I love Christmas markets, and every year in Advent season I do a trip to somewhere new to see a new market. Usually within Germany. But after reading so much about the Christmas market in Wrocław I chose to return and check it out. This time I treated myself to a hotel round the corner from Rynek. The room faced an inner courtyard, so it was quiet, and I had close walking distances to about everything. nevertheless I got the public transport pass as usual, being the proud holder of a Wroclawian Urban Card. A local friend said that this almost makes me a real Wroclawian citizen, LOL. Using the tram network means freedom and saves a lot of walking.
In addition to spending time at the market, I had planned some off-the-beaten-path sightseeing and exploring at relaxed pace. I had an appointment with some colleagues from the project at university who wanted my expert knowledge (ha, ha). And I had a ticket for a concert at the newly opened concert hall!
Jarmark bożonarodzeniowy - Christmas Market
The Christmas market fills approximately two thirds of Rynek: the southern and eastern and parts of the northern side, and extends into ulica Świdnica and ulica Oławska.
The market is most beautiful at night. The square is beautifully decorated with coloured lights in garlands and star-shaped patterns.
Decorations in Poland tend to be more colourful than ours in Germany. Wrocław’s market has one colour concept, using two shades of violet and white, so even this extravagant colour does not feel like too much. The lights on the Christmas tree also have the same colours.
The giant Christmas Tree in front of the city hall was still turned off on my first day. Only on the first December weekend they turn on its lights, although the market had already been on since the second last week of November. On Thursday afternoon they switched it on for a test. Friday night saw the ceremony of illuminating the tree, which I missed because I was at the concert.
The tree is not a real tree, though, but a cone-shaped metal structure covered in fir twigs. Looking for such a huge fir would be unrealistic, and it would be a shame to cut such a majestic tree. The shape would not be this perfect either...
The part on the northern side of Rynek is an international market with stalls selling food and knickknack from various countries round the world.
In front of the city hall they have a Bajkowy Lasek, a „Fairytale Forest“ with showcases that display and tell fairytales (Brothers Grimm!), and there is a small rollercoaster and a merry-go-round for children.
German Christmas markets were the model for Wrocław’s market. The biggest proof is the grzaniec stall in the shape of an oversized Erzgebirge pyramid. The market is certainly aimed at tourists as well as locals. I heard a lot of German spoken. Some stalls sell what qualifies as souvenirs. But there are also nice arts and crafts.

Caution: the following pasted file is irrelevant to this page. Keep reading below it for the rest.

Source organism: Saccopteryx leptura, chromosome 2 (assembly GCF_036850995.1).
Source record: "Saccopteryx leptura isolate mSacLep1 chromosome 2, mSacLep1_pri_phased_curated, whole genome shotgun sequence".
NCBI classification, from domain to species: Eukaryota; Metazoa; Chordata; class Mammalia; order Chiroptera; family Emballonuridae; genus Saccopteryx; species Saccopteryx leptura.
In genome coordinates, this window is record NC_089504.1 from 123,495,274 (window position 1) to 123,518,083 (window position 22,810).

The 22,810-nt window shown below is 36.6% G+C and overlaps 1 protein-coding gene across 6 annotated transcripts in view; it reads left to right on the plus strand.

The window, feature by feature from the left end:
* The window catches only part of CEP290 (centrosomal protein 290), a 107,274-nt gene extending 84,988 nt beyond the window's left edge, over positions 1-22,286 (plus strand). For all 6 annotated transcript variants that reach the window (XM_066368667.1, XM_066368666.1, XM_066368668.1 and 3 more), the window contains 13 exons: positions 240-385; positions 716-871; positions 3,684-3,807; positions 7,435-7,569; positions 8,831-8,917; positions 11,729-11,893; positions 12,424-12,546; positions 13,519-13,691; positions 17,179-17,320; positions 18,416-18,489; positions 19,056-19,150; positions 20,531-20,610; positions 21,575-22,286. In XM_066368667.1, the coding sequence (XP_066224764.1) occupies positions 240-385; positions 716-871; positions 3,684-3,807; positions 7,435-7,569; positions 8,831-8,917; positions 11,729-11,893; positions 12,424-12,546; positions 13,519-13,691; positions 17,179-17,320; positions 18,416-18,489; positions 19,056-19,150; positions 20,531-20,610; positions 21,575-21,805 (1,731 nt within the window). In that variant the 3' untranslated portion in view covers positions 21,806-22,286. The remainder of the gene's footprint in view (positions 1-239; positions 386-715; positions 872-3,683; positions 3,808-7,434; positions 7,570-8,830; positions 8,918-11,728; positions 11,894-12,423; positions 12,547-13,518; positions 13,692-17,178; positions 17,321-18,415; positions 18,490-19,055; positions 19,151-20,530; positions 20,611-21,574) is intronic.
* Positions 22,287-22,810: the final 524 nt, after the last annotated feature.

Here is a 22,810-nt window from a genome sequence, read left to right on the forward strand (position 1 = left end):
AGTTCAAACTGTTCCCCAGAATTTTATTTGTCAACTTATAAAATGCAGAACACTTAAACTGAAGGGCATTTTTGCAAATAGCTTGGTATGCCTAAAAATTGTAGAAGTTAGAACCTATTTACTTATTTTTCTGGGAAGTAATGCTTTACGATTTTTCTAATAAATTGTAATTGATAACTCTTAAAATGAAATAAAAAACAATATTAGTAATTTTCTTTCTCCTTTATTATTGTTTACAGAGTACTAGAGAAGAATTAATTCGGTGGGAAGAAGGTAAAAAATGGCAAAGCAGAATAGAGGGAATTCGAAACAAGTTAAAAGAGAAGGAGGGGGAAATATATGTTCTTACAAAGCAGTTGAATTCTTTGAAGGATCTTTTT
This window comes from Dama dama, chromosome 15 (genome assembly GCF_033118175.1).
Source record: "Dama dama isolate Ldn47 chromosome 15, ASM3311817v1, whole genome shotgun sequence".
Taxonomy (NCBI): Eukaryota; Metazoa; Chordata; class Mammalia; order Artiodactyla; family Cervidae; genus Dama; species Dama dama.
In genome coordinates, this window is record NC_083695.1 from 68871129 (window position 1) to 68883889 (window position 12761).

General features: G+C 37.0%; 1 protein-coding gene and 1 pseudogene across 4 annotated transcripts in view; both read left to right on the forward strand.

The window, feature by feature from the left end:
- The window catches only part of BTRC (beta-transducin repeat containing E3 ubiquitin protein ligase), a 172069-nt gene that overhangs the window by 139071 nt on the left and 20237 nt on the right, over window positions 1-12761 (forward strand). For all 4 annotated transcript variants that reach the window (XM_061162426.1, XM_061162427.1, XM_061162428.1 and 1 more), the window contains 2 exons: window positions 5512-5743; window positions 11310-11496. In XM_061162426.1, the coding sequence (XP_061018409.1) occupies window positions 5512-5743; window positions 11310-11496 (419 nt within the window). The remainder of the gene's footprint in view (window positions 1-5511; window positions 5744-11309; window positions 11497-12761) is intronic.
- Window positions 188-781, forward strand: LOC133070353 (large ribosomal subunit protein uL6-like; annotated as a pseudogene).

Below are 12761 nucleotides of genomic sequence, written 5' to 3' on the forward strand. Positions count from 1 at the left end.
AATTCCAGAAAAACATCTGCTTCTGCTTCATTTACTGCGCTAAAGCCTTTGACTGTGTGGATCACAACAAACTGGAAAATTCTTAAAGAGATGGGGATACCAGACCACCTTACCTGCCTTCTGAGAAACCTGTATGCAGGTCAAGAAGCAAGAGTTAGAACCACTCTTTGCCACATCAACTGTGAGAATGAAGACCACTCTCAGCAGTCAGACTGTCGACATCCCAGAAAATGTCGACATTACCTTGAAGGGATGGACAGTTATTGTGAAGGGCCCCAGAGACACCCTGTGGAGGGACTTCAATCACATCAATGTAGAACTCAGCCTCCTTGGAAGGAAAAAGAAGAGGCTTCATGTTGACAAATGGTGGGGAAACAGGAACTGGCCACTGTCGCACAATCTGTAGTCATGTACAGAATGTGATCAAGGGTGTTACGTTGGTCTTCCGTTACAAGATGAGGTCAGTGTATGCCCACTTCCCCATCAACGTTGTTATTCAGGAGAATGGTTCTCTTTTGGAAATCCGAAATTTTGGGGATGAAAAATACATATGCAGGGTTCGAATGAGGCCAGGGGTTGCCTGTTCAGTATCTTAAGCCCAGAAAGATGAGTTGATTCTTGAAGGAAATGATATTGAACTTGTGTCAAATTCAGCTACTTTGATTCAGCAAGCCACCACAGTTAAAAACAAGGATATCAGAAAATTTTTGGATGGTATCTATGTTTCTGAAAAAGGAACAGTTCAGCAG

A lot of food items, including Polish specialities like meat products and cheese, and sweet can be bought. The cheese stalls put slices of smoked cheese on the grill and serve them hot with jelly, a delicious and filling snack. Street food also involves frytki holenderski (Durch fries), kiełbaski z Turingii (Thüringer grilled sausages), Hungarian Langos and so on.
Wata cukrowa (cotton candy) in different colours is popular with children.
This girl got a r-e-a-l-l-y big serving.
And of course there is grzaniec, Glühwein, mulled wine.
There are various types of grzaniec on the menu. Grzaniec świąteczny is the classic, plain mulled wine. Then there is Grzaniec wrocławski, which is also made from wine but with I-do-not-know-what added, this was my favourite and much tastier than the plain one. The others are made from various fruit wines (cherry, blueberry, plum and so on), and they also have hot chocolate. I had little trust in the fruit wines as this sweet stuff can be real headbangers, so I did not try them but stuck with my grzaniec wrocławski. All these hot drinks are served in fancy mugs shaped like little boots. Every year they have a different colour. In 2015 it was pale purple. I brought one of them home to serve as coffee mug.
What did I buy on the market? Some little wooden stars for my bunch of fir twigs that I have at home every Advent. A piece of pottery from Bolesławiec, namely a plate and cover for butter. Smoked cheese and żurawina (berry jelly) for our Polish class‘s Christmas party.
Christmas markets seem to be a relatively new tradition in Poland. Only big cities have them. I was amazed that even during peak times like Friday and Saturday when a German Christmas market would be packed wall to wall with people, it was still relatively empty here. Hanging out on a Christmas market is not (yet?) that popular as an evening activity.
Only for the Mikołajki parade on the eve of St Nikolaus Day the market was really full. This was a rather noisy matter. Santa Claus came on a sleigh mounted on a cart which was drivn through the market. He was accompanied by a bunch of strange figures like a snowman with a long pointed nose that looked like a stork’s beak, a clown, a devil, and some huge winged creatures that were probably supposed to be angels but looked quite scary. The music they played was not exactly Christmassy either. Small kids must be frightened to no end of this Santa Claus and his entourage. Or are Polish kids tougher than their German counterparts? Perhaps. Hopefully Mikolaj is nicer when he comes down to meet the children after the parade…
There are more such events on other weekends in the run of the season, for example a parade of the Ice Queen, or one with Rudolph the Reindeer.
The market‘s colourful website is worth a look: http://www.jarmarkbozonarodzeniowy.com
It contains information about all events, the merchants, things to do, and has photo galleries and many entertaining extras. Click the flag for your preferred language.